Painted Wolves or better known as the Wild Dogs of Africa
Safari jeeps of excited humans often fixate on the Big Five usually unaware of the term’s hunting origins. No one forgets the first time they gaze upon a grazing giraffe, wandering warthogs, graceful gazelle, humphing hippos and the zany-patterned zebras. Initially, I was thrilled to witness a tick-list of animals, only later becoming interested in less popular wildlife. At the start of this trip, I wasn’t entirely sure what a ‘wild dog’ was.
Wild Dogs off the beaten track in Mozambique
This changed after a visit to Niassa Reserve located in northern Mozambique. With poor road access and limited facilities for tourists interested in photographic safaris, Niassa is a rarely visited wilderness. Venturing off into the dense bush, we found the animals skittish around cars and hardly saw wildlife. The landscape and challenging 4WD tracks more than compensated for this, however, so we returned to camp in the evening, feeling satisfied. Suddenly Giles spotted movement. Three pairs of shadowy, Mickey Mouse ears protruded like flags from the long grass, marking the position of the wild dogs. Our first sight and a rare treat; when once they were so abundant being almost half a million, now there are less than 7000 in Africa.
Back at the camp, conservationists were anxious to hear about our sighting and enthusiastically informed us about wild dogs, which they preferred to call painted dogs or painted wolves, owing to their attractive mottled white, black and brown coat. Each one has a unique, specific pattern and, even although this doesn’t change with time, the honey brown colour develops after their birth.
Wild Dog sightings in Zambia
Our second sighting occurred months later in South Luangwa, Zambia. Towards midday, after hours in the car, we were exhausted, hot and hungry. Rounding a bend in the road, two appeared before us. Shocked, we fumbled to grab our camera. Failing to achieve the perfect shot, our only trophy was a handful of photos showing their rumps as they scurried away into the bush!
Painted Dog Conservation
In the past, farmers and Rangers saw hunting painted dogs as a form of pest control. Today, poaching with open snares is a threat to the population. Packs grieve the death of each dog and the death of even one can have a detrimental effect on the pack. We were honoured to meet three members of the PDC (Painted Dog Conservation) in Zimbabwe who inspired us with their tireless efforts to assist conserve and strengthen the Painted Dog population. They explained that along with poaching and diseases, such as rabies and distemper, traffic accidents are responsible for the death of many dogs.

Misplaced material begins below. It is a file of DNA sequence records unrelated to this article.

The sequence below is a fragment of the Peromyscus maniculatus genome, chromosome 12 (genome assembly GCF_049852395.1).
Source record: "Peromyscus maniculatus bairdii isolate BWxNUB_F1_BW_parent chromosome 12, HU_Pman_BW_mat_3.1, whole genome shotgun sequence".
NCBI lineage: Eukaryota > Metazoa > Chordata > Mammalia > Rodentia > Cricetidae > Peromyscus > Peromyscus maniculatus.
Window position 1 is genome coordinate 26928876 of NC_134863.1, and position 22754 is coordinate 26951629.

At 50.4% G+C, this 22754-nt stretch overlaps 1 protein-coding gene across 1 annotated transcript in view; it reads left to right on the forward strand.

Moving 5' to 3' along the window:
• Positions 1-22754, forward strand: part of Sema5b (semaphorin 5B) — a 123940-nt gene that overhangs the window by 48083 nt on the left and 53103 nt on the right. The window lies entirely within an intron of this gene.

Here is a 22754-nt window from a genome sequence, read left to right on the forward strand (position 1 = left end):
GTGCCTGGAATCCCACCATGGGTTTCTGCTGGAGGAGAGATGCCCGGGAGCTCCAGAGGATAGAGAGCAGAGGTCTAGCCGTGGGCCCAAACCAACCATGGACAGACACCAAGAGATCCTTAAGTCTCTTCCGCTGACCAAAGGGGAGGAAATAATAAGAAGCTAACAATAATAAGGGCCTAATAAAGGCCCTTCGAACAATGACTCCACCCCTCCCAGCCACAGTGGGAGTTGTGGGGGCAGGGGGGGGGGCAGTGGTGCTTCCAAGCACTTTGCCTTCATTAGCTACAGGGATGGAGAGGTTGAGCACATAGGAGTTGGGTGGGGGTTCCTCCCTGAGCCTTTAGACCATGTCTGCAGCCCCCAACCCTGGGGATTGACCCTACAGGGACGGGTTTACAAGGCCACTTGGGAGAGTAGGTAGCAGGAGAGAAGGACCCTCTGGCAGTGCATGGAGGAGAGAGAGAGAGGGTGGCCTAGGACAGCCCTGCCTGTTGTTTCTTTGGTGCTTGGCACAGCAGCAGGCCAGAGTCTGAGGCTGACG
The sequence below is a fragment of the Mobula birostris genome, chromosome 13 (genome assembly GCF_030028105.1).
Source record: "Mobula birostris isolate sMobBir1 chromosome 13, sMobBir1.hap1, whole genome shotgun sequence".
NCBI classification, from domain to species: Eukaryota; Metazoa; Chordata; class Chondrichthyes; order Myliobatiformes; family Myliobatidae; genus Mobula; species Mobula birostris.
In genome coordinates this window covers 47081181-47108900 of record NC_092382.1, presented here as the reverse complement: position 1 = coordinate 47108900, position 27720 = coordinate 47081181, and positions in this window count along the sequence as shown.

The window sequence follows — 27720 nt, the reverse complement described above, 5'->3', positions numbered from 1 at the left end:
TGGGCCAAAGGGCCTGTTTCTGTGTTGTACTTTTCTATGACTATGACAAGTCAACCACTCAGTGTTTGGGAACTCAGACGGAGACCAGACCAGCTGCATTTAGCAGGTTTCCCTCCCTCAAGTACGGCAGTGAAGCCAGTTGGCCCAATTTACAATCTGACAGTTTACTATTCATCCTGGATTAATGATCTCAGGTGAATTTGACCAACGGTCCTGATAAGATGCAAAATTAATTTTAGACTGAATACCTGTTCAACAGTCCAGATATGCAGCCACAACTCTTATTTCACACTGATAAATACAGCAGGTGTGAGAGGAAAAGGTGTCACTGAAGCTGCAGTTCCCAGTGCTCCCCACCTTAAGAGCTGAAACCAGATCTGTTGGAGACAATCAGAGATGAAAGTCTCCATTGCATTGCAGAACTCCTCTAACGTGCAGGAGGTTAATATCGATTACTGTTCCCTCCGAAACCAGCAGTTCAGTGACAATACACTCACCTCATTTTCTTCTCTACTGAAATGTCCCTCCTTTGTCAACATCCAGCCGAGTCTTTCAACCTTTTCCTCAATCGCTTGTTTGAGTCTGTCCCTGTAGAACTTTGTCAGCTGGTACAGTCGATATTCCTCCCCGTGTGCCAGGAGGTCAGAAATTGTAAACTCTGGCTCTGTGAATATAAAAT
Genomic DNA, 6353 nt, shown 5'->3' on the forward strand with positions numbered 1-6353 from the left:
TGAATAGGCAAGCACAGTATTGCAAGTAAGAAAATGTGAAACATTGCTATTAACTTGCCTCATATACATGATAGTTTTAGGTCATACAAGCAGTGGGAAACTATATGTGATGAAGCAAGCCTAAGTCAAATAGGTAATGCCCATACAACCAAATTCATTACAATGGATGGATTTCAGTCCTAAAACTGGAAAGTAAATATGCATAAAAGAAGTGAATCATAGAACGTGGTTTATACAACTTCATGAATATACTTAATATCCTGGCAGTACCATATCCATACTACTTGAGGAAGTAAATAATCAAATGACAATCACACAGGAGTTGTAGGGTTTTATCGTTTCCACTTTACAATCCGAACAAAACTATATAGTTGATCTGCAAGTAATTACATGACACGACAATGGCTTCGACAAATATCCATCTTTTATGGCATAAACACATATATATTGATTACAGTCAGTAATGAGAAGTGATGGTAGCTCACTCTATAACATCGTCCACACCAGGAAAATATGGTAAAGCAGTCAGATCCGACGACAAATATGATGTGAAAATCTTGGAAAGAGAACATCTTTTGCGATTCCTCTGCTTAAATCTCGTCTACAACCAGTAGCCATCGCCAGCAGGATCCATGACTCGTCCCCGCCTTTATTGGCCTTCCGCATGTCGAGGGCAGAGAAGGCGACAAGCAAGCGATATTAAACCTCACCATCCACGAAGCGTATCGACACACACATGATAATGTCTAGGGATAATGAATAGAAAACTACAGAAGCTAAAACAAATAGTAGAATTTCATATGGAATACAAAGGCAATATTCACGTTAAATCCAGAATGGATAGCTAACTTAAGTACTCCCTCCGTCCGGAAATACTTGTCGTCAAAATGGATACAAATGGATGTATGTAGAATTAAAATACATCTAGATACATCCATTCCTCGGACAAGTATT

To raise awareness, signs have been erected along the main road near Hwange, entreating drivers to reduce their speed. Also on this road, the PDC has established the Interpretive Hall – a facility that I cannot recommend highly enough. Telling the story of a pup’s life, the exhibit is an accessible, fascinating, as well as serves as an entertaining method of educating locals and tourists alike. I’ll be honest – everything I know about painted dogs comes from this display and from chatting to the PDC members. If you’re visiting Hwange, be sure to pop in!
By the time we reached Botswana, I was a painted dog enthusiast. As pack animals, they look after one another, caring for the sick and elderly. Unlike lions, which may fight over a kill, wild dogs devour their prey, later sharing food with the rest of the pack by regurgitation. Pups are always fed first.
Wild Dog behaviour - A true experience
In Botswana, we discovered the area of a den. Three adults lay in the shade, caring for their nieces and nephews who played nearby. Only the dominant male and female breed, while the aunts and uncles help to care for their sibling’s offspring. Watching the 10 pups play, I was struck by how similar their behaviour was to domestic puppies. A dull black and white, they lack the startling beauty of the adults.
In a flurry of excitement, three more adults appeared, allowing us to view a joyful reunion. Pups bounced between the adults, eventually settling to suckle their mother. She didn’t look well. Her fantastic coat clung to her ribs; her tail was dirty and limp. After the feeding, the pups settled, occasionally rising to annoy the resting adults. Enchanted by the puppies, we spent a surreal day observing the pack.
From a state of complete ignorance, our informal education, delivered by a group of dedicated, passionate conservationists, opened our eyes and hearts to Painted Dogs and was awarded a genuinely intimate encounter. Lion, leopard and cheetah are all wonderful, but I’ve learnt that I’m more of a dog person.